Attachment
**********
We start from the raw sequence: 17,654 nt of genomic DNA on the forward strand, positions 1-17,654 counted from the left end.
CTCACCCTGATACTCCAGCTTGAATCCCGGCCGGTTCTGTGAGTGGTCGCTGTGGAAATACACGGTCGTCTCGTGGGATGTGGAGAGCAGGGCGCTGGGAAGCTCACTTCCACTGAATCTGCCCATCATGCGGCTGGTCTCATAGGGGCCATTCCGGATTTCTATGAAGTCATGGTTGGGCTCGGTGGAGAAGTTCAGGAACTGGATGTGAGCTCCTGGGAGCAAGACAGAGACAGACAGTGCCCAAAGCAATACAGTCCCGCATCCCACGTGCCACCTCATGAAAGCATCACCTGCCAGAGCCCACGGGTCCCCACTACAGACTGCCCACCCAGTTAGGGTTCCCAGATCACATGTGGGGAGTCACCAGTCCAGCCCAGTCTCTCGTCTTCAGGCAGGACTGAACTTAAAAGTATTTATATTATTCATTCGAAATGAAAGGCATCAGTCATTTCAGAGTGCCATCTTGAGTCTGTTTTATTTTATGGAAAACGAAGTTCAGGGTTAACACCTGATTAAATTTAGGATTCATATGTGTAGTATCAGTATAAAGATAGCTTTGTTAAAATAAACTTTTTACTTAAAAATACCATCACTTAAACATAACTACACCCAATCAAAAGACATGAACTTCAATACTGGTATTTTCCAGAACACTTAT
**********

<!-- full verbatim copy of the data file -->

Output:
We start from the raw sequence: 17,654 nt of genomic DNA on the forward strand, positions 1-17,654 counted from the left end.
CTCACCCTGATACTCCAGCTTGAATCCCGGCCGGTTCTGTGAGTGGTCGCTGTGGAAATACACGGTCGTCTCGTGGGATGTGGAGAGCAGGGCGCTGGGAAGCTCACTTCCACTGAATCTGCCCATCATGCGGCTGGTCTCATAGGGGCCATTCCGGATTTCTATGAAGTCATGGTTGGGCTCGGTGGAGAAGTTCAGGAACTGGATGTGAGCTCCTGGGAGCAAGACAGAGACAGACAGTGCCCAAAGCAATACAGTCCCGCATCCCACGTGCCACCTCATGAAAGCATCACCTGCCAGAGCCCACGGGTCCCCACTACAGACTGCCCACCCAGTTAGGGTTCCCAGATCACATGTGGGGAGTCACCAGTCCAGCCCAGTCTCTCGTCTTCAGGCAGGACTGAACTTAAAAGTATTTATATTATTCATTCGAAATGAAAGGCATCAGTCATTTCAGAGTGCCATCTTGAGTCTGTTTTATTTTATGGAAAACGAAGTTCAGGGTTAACACCTGATTAAATTTAGGATTCATATGTGTAGTATCAGTATAAAGATAGCTTTGTTAAAATAAACTTTTTACTTAAAAATACCATCACTTAAACATAACTACACCCAATCAAAAGACATGAACTTCAATACTGGTATTTTCCAGAACACTTAT